Airbnb bans security cameras inside rental homes 

Kampala has the highest market score in Uganda, with a 34 percent occupancy rate - a decrease from the 41 percent recorded in March last year. Photo / File 

What you need to know:

  • The ban seeks to protect visitors’ privacy, which has previously been breached, according to consultations with guests, hosts, and privacy experts

The online marketplace for short-term rentals, Airbnb, has banned the use of security cameras inside rental homes starting April 30. 

The move seeks to protect visitors’ privacy, which Airbnb, said in a statement yesterday has been breached as evidenced by consultations with guests, hosts, and privacy experts. 

“Our goal was to create new, clear rules that provide our community with greater clarity about what to expect on Airbnb,” Juniper Downs, the Airbnb head of community policy and partnerships, said in a statement. 

Airbnb currently permits use of security cameras in areas such as living rooms and hallways, but the location of such equipment must be revealed on the property’s listing prior to booking. 

The equipment must also be easily visible, and must not be fitted in bathrooms or sleeping areas.

However, regardless of their location, intended use, or prior disclosure, the use of outdoor cameras pointing inside properties is now strictly prohibited by the company’s new policy. 

“Alongside a ban on indoor cameras, the revised policy will also see more comprehensive rules on the use of outdoor security cameras and other devices, including noise decibel monitors,” Ms Downs said .

The new rules, however, will still allow the use of doorbell cameras and noise monitors in common areas, prior to their disclosure on the property’s listing page.

Before guests book, Airbnb said, hosts must notify them of the existence and general location of any outdoor cameras, but the “cameras will be prohibited from monitoring indoor spaces of a listing and are not allowed in certain outdoor areas where there is a greater expectation of privacy such as an enclosed outdoor shower or sauna.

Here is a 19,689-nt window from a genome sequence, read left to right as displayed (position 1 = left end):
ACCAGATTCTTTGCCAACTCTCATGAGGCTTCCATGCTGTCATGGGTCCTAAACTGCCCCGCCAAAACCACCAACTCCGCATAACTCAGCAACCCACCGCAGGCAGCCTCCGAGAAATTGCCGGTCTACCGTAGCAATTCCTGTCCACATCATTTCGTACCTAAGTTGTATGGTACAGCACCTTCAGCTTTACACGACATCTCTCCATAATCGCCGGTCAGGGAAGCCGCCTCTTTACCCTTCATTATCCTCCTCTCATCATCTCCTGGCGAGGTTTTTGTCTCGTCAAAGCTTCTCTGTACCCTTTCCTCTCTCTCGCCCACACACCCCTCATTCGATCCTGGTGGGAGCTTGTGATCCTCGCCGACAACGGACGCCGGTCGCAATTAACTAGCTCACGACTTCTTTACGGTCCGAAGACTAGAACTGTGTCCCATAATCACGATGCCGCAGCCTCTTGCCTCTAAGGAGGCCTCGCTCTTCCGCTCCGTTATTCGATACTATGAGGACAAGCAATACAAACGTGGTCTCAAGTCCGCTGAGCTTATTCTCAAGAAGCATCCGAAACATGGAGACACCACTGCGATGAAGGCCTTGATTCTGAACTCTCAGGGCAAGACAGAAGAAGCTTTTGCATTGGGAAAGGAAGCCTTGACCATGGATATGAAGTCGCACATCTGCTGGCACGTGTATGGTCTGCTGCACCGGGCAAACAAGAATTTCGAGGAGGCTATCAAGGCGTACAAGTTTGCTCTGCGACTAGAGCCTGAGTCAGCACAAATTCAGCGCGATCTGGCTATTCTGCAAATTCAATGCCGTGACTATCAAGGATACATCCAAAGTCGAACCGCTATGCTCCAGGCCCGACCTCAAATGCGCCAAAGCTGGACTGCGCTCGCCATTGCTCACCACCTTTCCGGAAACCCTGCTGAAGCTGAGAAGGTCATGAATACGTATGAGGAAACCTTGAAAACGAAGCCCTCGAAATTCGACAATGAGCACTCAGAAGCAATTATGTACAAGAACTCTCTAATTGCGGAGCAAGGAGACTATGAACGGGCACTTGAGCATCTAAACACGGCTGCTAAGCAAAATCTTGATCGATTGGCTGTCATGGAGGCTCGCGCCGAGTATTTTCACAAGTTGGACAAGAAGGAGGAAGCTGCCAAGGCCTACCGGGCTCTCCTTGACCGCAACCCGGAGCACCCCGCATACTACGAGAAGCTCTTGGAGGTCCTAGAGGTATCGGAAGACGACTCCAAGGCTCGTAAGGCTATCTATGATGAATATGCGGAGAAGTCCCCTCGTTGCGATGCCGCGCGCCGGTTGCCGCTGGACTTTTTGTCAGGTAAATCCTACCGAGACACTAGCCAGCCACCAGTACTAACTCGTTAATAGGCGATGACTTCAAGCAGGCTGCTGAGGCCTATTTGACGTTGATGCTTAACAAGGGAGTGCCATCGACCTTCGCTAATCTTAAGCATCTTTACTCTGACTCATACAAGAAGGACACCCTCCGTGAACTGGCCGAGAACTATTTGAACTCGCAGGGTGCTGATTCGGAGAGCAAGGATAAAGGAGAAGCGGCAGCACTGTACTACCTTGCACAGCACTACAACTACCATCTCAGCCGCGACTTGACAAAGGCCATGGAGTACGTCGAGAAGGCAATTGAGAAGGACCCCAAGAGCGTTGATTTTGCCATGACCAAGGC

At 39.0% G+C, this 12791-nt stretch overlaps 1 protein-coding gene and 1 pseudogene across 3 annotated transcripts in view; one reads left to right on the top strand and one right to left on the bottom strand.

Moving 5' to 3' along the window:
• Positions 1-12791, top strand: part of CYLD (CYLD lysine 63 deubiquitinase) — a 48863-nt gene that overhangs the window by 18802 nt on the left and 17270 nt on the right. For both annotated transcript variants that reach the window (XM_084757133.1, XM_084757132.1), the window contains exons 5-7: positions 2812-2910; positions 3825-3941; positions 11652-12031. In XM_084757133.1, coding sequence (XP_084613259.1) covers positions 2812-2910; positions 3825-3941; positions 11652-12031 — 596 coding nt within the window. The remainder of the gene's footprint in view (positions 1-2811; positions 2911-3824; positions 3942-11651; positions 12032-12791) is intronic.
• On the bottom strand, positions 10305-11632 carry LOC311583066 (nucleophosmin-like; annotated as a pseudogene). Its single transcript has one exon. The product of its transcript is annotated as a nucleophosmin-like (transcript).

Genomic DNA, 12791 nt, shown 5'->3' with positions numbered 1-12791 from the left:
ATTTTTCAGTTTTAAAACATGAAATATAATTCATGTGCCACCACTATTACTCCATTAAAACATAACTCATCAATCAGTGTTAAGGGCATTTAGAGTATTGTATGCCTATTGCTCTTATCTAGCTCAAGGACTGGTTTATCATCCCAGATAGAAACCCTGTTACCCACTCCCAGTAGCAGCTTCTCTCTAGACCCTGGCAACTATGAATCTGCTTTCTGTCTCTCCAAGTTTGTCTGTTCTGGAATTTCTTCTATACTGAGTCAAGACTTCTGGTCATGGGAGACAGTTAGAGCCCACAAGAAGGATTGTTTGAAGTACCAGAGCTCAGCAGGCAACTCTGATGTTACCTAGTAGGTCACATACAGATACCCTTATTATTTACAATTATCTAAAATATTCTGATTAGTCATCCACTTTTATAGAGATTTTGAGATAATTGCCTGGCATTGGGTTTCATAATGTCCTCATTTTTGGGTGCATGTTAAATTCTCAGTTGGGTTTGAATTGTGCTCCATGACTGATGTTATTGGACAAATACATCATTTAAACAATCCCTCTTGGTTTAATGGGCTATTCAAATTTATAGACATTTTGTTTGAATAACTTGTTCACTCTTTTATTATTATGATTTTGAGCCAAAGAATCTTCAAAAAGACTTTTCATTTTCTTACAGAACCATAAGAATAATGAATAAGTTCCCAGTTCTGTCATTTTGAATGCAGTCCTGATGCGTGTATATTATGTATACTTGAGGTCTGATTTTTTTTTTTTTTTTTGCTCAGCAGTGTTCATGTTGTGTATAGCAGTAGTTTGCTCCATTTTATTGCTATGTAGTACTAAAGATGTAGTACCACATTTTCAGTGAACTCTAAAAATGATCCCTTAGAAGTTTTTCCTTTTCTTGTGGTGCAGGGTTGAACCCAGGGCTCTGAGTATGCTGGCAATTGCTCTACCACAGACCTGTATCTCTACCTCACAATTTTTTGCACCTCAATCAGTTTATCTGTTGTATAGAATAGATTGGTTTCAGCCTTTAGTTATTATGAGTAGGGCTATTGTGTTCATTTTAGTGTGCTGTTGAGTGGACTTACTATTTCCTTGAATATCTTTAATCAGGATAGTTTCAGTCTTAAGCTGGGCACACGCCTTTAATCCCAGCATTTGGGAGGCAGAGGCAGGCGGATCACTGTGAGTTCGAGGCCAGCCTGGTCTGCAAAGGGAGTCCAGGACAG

“Hosts are also required to disclose the presence of noise decibel monitors, which assess decibel level only and do not record or transmit sounds or conversations and are only allowed in common spaces of listings,” Ms Downs said, noting that the aim is to strike a compromise between protecting guests’ privacy and requiring hosts to keep an eye on their property’s security while aware of potential threats such as unauthorised parties.

The upgrade, Airbnb said, is expected to impact a small subset listings because majority of Airbnb listings do not report having security cameras. 

Beginning April 30, the online short-term rental firm said, it will start looking into any policy infractions brought to its notice and that removal of accounts or listings may result from the investigation.

Short-term lodging options such as Airbnbs have revolutionised both travelers’ lifestyle and the hospitality industry, evidenced by growing demand from tourists and business travelers for unique and customised experiences that are not available in hotel rooms.

Airbnbs, particularly, have garnered preference due to their flexible cancellation policy and the company has witnessed a frenzy of uptake among Ugandans due to convenient and lucrative rates.

Airbnbs in Kampala 

According to data from vacation rental research firm AirDNA, Kampala has the highest market score in Uganda, with a 34 percent occupancy rate - a decrease from the 41 percent recorded in March last year.                                      

There are more than 60 listings in Kampala, most of which are favoured by multiple amenities such as air conditioning, cable television, kitchens, parking, washers, and wireless internet.

AirDNA data shows that hosts earn at least Shs22.4m a year, which is 44 percent more than they earned in the previous year, with daily rates standing at an average of Shs181,300 per night, which is a 2 percent increase over the previous year.